|Request for Information No.:||NHLBI-98-02|
|Issue Date:||September 25, 1998|
|Issued By:||Ms. Lisa O'Neill
Contracts Operations Branch
II Rockledge Centre
6701 Rockledge Drive, Room 6132, MSC 7902
Bethesda, Maryland 20892-7902
|Response Due Date:
||October 16, 1998
The National Heart, Lung, and Blood Institute (NHLBI) is soliciting information on the feasibility of a possible study on Iron Overload and Hereditary Hemochromatosis. Respondents are asked to study the below draft Statements of Work for the Field Center, the Coordinating Center, and the Central Laboratory, and provide information on the feasibility and design of the proposed study.
Below is a general description of the study:
The Iron Overload and Hereditary Hemochromatosis Study will study the prevalence and genetic and environmental determinants and potential clinical, personal, and societal impact, of iron overload and hereditary hemochromatosis, in a multi-center, multiethnic, primary care-based sample of adults. This information will be used to determine the feasibility and potential individual and public health benefits and risks of primary care-based screening and intervention for iron overload and hereditary hemochromatosis. One hundred thousand participants undergoing routine screening or testing involving a blood draw will be recruited from five to seven Field Centers and screened for transferrin saturation levels. A repeat fasting transferrin saturation screen will be used to identify potential 'case' participants with sustained elevated transferrin saturation levels and matched random 'control' participants with non-elevated transferrin saturation levels. Data on the prevalence of genetic factors in a primary care population will also be collected via candidate gene assays on a random subgroup of the main study. Additional subgroups and substudies will be used to determine participants' knowledge and attitudes about, interest in, and support for genotype- and phenotype-based screening programs.
Following these screens, a comprehensive clinical examination will be conducted in the sustained elevated transferrin saturation potential case participants, the genotype-positive non-elevated participants, and the non-elevated control participants to assess iron stores, distinguish between primary and secondary causes of iron overload and to examine the associated hepatic, endocrinologic, hematologic and cardiovascular disease correlates and sequelae of hemochromatosis. The examination will also include an extended and follow-up ELSI assessment of issues related to genetic screening and testing and diagnosis of disease.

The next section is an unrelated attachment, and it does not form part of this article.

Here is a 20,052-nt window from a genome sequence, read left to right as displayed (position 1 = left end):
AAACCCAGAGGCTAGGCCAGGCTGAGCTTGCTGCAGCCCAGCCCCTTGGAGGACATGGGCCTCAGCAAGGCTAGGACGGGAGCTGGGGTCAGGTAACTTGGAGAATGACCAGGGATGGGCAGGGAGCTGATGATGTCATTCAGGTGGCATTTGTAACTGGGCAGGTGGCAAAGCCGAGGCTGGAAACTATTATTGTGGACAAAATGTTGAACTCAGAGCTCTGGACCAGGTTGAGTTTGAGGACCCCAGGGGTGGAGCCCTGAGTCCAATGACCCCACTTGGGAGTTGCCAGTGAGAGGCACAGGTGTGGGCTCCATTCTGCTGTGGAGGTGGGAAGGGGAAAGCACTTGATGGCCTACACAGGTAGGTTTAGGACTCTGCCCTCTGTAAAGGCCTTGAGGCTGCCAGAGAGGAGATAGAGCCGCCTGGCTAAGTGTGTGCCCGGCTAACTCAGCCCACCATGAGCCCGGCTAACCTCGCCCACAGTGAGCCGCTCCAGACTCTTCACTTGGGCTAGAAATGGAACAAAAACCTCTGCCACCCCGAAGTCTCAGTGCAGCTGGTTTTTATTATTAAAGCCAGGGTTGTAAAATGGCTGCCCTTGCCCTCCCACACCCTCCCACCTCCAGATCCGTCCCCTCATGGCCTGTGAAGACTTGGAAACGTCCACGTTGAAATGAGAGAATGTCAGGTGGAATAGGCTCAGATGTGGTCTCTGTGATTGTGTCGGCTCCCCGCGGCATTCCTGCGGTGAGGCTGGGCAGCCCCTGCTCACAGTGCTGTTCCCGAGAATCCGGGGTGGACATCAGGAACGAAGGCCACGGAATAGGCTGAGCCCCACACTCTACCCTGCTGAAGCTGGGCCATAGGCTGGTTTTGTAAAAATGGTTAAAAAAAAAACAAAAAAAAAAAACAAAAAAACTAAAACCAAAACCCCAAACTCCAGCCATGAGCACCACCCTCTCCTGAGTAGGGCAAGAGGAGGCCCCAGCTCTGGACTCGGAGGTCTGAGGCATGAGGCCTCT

The final component of the study is a family study using comprehensive clinical examinees as probands to seek to identify modifier genetic variants related to the expression of iron overload and hereditary hemochromatosis disorders via genome scanning and assessment of linkage. Identification of new genetic variants, particularly in minorities, is also of interest, but it is possible this study will not achieve sufficient power to do so. Proposed efforts to improve the power, such as combining data from other studies, will be considered. The family study ELSI assessment will examine family members' experiences with the screening program, the impact of this information on their lives and relationships, and any experiences with stigmatization and discrimination.
The study will involve five to seven Field Centers, a Coordinating Center, and a Central Laboratory. Principal Investigators from each of these seven to nine Centers plus the NHLBI Project Officer form the Steering Committee. A Data Safety and Monitoring Board (DSMB) will be appointed by NHLBI to oversee the project and make recommendations on various aspects (e.g., protocol approval, participant safety, project activation, and later milestones). The DSMB is expected to meet initially to review the "final" protocol, to meet routinely (annually) during the study, and to meet on an ad hoc basis when needed for major protocol revisions or for the evaluation of unexpected results.
A more detailed description of the study and background material, as well as specific objectives, are provided with the draft Statements of Work. The respondent should address any potential problems or concerns with the proposed design and feasibility of the study.
This Request For Information (RFI) is for information and planning purposes only and shall not be construed as a solicitation or as an obligation on the part of the Government to issue a Request for Proposal or award a contract. The Government does not intend to award a contract on the basis of responses nor otherwise pay for the preparation of any information submitted or the Government's use of such information. Acknowledgment of receipt of responses will not be made, nor will respondents be notified of the Government's evaluation of the information received. However, should such a requirement materialize, no basis for claims against the Government shall arise as a result of a response to this Request For Information or the Government's use of such information as either part of our evaluation process or in developing specifications for any subsequent requirement. Responses should be identified with RFI-NHLBI-98-02, and are due by October 16, 1998. Please submit three copies of your response to: Ms. Lisa O'Neill, Contracts Operations Branch, National Heart, Lung, and Blood Institute, 6701 Rockledge Drive MSC 7902, Sixth Floor, Room 6132, Bethesda, MD 20892-7902. Phone: (301) 435-0353, E-mail: Lisa O'Neill.